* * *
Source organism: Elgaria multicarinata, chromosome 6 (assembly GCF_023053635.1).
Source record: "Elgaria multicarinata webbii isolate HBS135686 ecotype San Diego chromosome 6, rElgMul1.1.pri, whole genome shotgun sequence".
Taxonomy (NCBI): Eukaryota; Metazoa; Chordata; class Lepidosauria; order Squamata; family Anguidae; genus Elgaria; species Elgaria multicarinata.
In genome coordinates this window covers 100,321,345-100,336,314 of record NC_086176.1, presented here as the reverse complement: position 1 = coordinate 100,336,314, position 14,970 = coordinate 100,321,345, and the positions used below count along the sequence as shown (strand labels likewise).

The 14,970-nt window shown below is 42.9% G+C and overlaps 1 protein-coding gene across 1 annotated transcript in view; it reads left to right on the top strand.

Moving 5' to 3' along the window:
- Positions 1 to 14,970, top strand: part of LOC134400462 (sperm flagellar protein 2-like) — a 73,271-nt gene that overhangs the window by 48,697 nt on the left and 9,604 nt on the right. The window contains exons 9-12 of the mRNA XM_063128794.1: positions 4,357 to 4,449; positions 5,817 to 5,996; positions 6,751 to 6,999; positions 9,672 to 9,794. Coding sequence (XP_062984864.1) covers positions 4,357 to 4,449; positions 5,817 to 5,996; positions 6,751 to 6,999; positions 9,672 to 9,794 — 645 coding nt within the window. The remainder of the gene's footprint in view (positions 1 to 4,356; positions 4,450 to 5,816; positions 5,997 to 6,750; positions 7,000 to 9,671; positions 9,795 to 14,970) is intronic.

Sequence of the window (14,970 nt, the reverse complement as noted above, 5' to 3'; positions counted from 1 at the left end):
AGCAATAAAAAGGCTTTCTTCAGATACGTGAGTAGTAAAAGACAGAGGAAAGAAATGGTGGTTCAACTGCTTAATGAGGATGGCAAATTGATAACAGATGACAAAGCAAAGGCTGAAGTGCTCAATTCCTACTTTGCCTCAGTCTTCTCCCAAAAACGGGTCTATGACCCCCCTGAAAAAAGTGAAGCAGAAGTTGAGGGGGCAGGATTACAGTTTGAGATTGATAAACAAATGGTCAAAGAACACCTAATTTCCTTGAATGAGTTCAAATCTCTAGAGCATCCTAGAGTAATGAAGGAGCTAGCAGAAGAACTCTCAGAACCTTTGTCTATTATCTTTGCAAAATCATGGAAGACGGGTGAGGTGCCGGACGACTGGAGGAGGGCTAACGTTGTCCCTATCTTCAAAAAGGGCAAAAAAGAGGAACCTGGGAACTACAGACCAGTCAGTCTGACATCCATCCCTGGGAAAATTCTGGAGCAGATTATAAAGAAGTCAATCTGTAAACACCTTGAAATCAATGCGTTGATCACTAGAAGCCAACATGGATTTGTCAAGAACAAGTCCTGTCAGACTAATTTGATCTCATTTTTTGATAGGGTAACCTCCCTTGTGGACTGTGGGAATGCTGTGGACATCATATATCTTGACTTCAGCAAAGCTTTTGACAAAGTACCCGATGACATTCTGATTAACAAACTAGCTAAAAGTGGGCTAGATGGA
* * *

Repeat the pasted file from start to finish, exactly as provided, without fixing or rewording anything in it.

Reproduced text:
Source organism: Elgaria multicarinata, chromosome 6 (assembly GCF_023053635.1).
Source record: "Elgaria multicarinata webbii isolate HBS135686 ecotype San Diego chromosome 6, rElgMul1.1.pri, whole genome shotgun sequence".
Taxonomy (NCBI): Eukaryota; Metazoa; Chordata; class Lepidosauria; order Squamata; family Anguidae; genus Elgaria; species Elgaria multicarinata.
In genome coordinates this window covers 100,321,345-100,336,314 of record NC_086176.1, presented here as the reverse complement: position 1 = coordinate 100,336,314, position 14,970 = coordinate 100,321,345, and the positions used below count along the sequence as shown (strand labels likewise).

The 14,970-nt window shown below is 42.9% G+C and overlaps 1 protein-coding gene across 1 annotated transcript in view; it reads left to right on the top strand.

Moving 5' to 3' along the window:
- Positions 1 to 14,970, top strand: part of LOC134400462 (sperm flagellar protein 2-like) — a 73,271-nt gene that overhangs the window by 48,697 nt on the left and 9,604 nt on the right. The window contains exons 9-12 of the mRNA XM_063128794.1: positions 4,357 to 4,449; positions 5,817 to 5,996; positions 6,751 to 6,999; positions 9,672 to 9,794. Coding sequence (XP_062984864.1) covers positions 4,357 to 4,449; positions 5,817 to 5,996; positions 6,751 to 6,999; positions 9,672 to 9,794 — 645 coding nt within the window. The remainder of the gene's footprint in view (positions 1 to 4,356; positions 4,450 to 5,816; positions 5,997 to 6,750; positions 7,000 to 9,671; positions 9,795 to 14,970) is intronic.

Sequence of the window (14,970 nt, the reverse complement as noted above, 5' to 3'; positions counted from 1 at the left end):
AGCAATAAAAAGGCTTTCTTCAGATACGTGAGTAGTAAAAGACAGAGGAAAGAAATGGTGGTTCAACTGCTTAATGAGGATGGCAAATTGATAACAGATGACAAAGCAAAGGCTGAAGTGCTCAATTCCTACTTTGCCTCAGTCTTCTCCCAAAAACGGGTCTATGACCCCCCTGAAAAAAGTGAAGCAGAAGTTGAGGGGGCAGGATTACAGTTTGAGATTGATAAACAAATGGTCAAAGAACACCTAATTTCCTTGAATGAGTTCAAATCTCTAGAGCATCCTAGAGTAATGAAGGAGCTAGCAGAAGAACTCTCAGAACCTTTGTCTATTATCTTTGCAAAATCATGGAAGACGGGTGAGGTGCCGGACGACTGGAGGAGGGCTAACGTTGTCCCTATCTTCAAAAAGGGCAAAAAAGAGGAACCTGGGAACTACAGACCAGTCAGTCTGACATCCATCCCTGGGAAAATTCTGGAGCAGATTATAAAGAAGTCAATCTGTAAACACCTTGAAATCAATGCGTTGATCACTAGAAGCCAACATGGATTTGTCAAGAACAAGTCCTGTCAGACTAATTTGATCTCATTTTTTGATAGGGTAACCTCCCTTGTGGACTGTGGGAATGCTGTGGACATCATATATCTTGACTTCAGCAAAGCTTTTGACAAAGTACCCGATGACATTCTGATTAACAAACTAGCTAAAAGTGGGCTAGATGGA